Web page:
Roundtable Discussion on Dengue Response: Uniting efforts for a resilient future
Facing a serious dengue outbreak, the Ministry of Health and Family Welfare in Bangladesh together with UNICEF organized a dialogue to assess the situation, step-up efforts to contain the spread, and unite for a collaborative approach.
In the wake of a critical dengue situation, UNICEF supported the Ministry of Health and Family Welfare to organize a dialogue among key stakeholders on the ongoing dengue response in the country. Chaired by Mr. Zahed Maleque, MP, Minister, Ministry of Health and Family Welfare, the discussions called upon relevant line ministries and authorities to reflect over the initiatives to control the spread of Aedes mosquitos and to step up the efforts to contain dengue.
A public health crisis cutting across the nation
The dengue outbreak has spread to 64 districts, starting almost a month earlier than previous years. Worldwide climate change is exacerbating the spread of vector-borne diseases like dengue, directly impacting the lives of children and adults. In Bangladesh, according to DGHS, one out of every five patients is a child below the age of 15, which highlights their vulnerability to the outbreak. Warmer temperatures due to climate change can accelerate mosquito development, biting rates, and the incubation of the disease within a mosquito.
The government has responded with various initiatives to control this mosquito-borne disease, including awareness campaigns, elimination of mosquito breeding sites and developing an age and geographically segregated dengue database of cases and deaths. Hospitals across the country have repurposed units for dengue patient care. Awareness campaigns through various government online portals, digital and social media platforms are constantly disseminating information to keep the public informed about the situation and how to take necessary precautions. The Communicable Disease Control under the Directorate General of Health Services, spearheads numerous initiatives to implement comprehensive surveillance activities such as surveys during pre-monsoon, monsoon, and post-monsoon periods.
However, the Government of Bangladesh needs to do more to address the dengue outbreak. To navigate this situation, a consolidated effort of several ministries and departments is imperative. All participants at the discussion agreed on the need for a comprehensive national strategy for dengue prevention and control, driven by inter-ministerial coordination. Collaboration between city corporation authorities and the Ministry of Health and Family Welfare can yield a robust community-centered dengue surveillance system, facilitating early detection. Active participation of community leaders in eliminating breeding sites also holds the potential to significantly curb dengue transmission.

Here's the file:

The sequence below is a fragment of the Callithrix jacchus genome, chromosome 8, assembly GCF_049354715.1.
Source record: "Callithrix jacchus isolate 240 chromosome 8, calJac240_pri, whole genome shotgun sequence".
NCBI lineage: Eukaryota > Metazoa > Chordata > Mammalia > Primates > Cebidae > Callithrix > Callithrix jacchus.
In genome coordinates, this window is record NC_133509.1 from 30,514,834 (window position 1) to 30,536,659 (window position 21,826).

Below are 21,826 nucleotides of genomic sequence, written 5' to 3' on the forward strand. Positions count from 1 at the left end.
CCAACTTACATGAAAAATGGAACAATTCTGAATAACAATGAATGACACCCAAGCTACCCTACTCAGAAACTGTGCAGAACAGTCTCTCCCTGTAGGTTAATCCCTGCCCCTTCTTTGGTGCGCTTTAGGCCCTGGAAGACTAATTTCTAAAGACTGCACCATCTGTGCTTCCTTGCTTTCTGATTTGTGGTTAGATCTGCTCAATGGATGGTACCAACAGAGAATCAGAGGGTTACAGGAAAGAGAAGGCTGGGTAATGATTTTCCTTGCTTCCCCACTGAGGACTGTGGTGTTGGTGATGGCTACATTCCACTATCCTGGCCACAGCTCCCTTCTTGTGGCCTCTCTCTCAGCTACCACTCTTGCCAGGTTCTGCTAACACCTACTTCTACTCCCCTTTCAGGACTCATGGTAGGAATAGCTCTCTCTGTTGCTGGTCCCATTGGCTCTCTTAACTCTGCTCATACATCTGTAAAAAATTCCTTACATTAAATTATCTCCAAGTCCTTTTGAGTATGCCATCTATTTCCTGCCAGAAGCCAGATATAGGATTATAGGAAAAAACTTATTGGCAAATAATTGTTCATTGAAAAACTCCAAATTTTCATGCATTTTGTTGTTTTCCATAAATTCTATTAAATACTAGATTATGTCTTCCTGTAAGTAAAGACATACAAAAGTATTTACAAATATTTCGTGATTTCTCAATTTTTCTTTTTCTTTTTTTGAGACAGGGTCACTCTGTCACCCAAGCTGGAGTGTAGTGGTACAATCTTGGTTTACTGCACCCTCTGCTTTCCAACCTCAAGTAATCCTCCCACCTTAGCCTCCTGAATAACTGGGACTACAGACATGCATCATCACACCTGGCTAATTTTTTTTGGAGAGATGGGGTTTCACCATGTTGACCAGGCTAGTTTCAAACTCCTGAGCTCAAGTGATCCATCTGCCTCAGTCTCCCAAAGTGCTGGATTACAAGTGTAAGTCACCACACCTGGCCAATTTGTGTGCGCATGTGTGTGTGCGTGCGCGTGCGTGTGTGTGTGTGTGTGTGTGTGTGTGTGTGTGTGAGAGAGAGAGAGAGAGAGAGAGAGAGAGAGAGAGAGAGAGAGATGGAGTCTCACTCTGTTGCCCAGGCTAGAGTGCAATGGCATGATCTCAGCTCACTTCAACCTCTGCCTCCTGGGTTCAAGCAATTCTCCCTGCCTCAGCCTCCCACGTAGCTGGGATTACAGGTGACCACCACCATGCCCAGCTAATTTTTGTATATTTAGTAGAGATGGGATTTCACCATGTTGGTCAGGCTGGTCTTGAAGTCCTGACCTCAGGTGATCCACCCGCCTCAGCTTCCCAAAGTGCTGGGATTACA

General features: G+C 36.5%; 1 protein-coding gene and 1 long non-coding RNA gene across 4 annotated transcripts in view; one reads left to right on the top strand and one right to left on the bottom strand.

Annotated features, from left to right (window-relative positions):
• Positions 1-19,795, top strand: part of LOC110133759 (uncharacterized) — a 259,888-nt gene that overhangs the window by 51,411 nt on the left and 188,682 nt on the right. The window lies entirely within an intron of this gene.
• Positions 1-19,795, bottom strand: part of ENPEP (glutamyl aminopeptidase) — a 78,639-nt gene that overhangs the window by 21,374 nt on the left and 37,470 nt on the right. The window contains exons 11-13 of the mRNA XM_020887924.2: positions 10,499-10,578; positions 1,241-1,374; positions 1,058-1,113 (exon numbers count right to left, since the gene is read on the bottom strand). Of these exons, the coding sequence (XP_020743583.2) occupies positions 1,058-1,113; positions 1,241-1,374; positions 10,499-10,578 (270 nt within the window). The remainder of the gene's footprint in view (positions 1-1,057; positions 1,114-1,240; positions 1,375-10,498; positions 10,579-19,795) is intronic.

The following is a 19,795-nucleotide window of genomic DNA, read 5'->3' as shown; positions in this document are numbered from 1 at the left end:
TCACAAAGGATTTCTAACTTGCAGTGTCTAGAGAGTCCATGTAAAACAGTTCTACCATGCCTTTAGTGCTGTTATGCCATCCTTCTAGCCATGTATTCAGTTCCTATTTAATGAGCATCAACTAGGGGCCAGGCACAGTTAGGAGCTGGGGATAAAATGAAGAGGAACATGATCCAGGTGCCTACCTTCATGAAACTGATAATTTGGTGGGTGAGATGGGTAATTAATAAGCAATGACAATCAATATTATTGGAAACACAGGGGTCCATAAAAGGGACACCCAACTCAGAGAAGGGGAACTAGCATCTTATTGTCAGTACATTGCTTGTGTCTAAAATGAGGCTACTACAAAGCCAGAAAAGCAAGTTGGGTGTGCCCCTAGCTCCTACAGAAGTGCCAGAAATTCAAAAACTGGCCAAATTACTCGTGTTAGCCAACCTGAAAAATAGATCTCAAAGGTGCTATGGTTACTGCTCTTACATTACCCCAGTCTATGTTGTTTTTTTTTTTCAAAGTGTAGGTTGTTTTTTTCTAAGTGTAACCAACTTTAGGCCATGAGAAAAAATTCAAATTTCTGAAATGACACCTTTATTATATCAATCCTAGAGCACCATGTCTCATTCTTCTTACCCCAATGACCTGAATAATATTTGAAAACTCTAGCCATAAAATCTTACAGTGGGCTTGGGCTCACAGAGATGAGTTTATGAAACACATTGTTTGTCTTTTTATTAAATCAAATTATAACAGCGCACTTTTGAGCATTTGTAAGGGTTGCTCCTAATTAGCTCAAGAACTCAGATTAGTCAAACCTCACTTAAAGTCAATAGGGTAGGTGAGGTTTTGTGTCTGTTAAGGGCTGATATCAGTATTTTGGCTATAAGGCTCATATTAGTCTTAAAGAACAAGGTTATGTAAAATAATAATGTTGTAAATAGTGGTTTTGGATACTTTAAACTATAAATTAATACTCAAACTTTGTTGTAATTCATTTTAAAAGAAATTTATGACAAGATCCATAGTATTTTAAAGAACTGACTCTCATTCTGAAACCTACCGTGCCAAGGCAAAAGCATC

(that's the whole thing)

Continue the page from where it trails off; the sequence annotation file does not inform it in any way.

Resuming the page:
Mobilizing resources to protect communities
This year’s dengue outbreak is affecting several countries in South Asia. However, Bangladesh is continuing to record a large number of cases. To support the Government, UNICEF is delivering USD 2.25 million worth of urgently needed support, which includes supplies of testing kits and training of professionals, along with other critical supplies and services in the health and water, sanitation, and hygiene sectors. UNICEF is also intensifying its support by engaging 15,000 religious leaders, community influencers, local elected bodies, adolescent youth groups and volunteers to spread awareness and take actionable measures within their communities. Working together with partners, UNICEF has been supporting the Government in providing technical advice, implementing actions such as campaigns to clean up breeding sites in select areas, and in disseminating life-saving messages which have reached over 50 million people across the country.
“The Government of Bangladesh is taking measures in response to the ongoing dengue situation. And, more needs to be done, particularly for children who are most vulnerable to this virus,” said Sheldon Yett, UNICEF Representative to Bangladesh.
“We programmed our core resources to put the dengue response as a priority. We must all work together to break the cycle of transmission and ensure that children and their families have a safer and healthier future.”
Bangladesh's approach to managing the COVID-19 pandemic underscored its capacity to control and combat epidemics, showcasing the nation's ability to make coordinated efforts and effectively disseminate instructions. For this, the discussions also looked at other examples in South Asia, where countries have managed to control the spread of dengue.
For instance, successful approaches such as the Kolkata model was highlighted, wherein the City Corporation's strategy focused on waste segregation, and proactive cleanliness and vector control drives to control the dengue outbreak.
Experts at the roundtable highlighted that changing people’s behaviors also plays an important role in reducing the number of cases, which will in turn result in better patient management.
The participants collectively emphasized the importance of addressing the issue that why, despite having right knowledge about the disease, the community is not practicing the recommended measures, understanding the causes, and taking actions to resolve the issue. This together with a multisectoral approach, combined with international collaboration, is key to bringing the situation under control and containing the dengue outbreak. It will not only pave the way for innovative solutions and proactive preventive measures led by community people, but also ensure that no community is left behind. UNICEF remains steadfast in its commitment to support the government's relentless efforts in this crisis.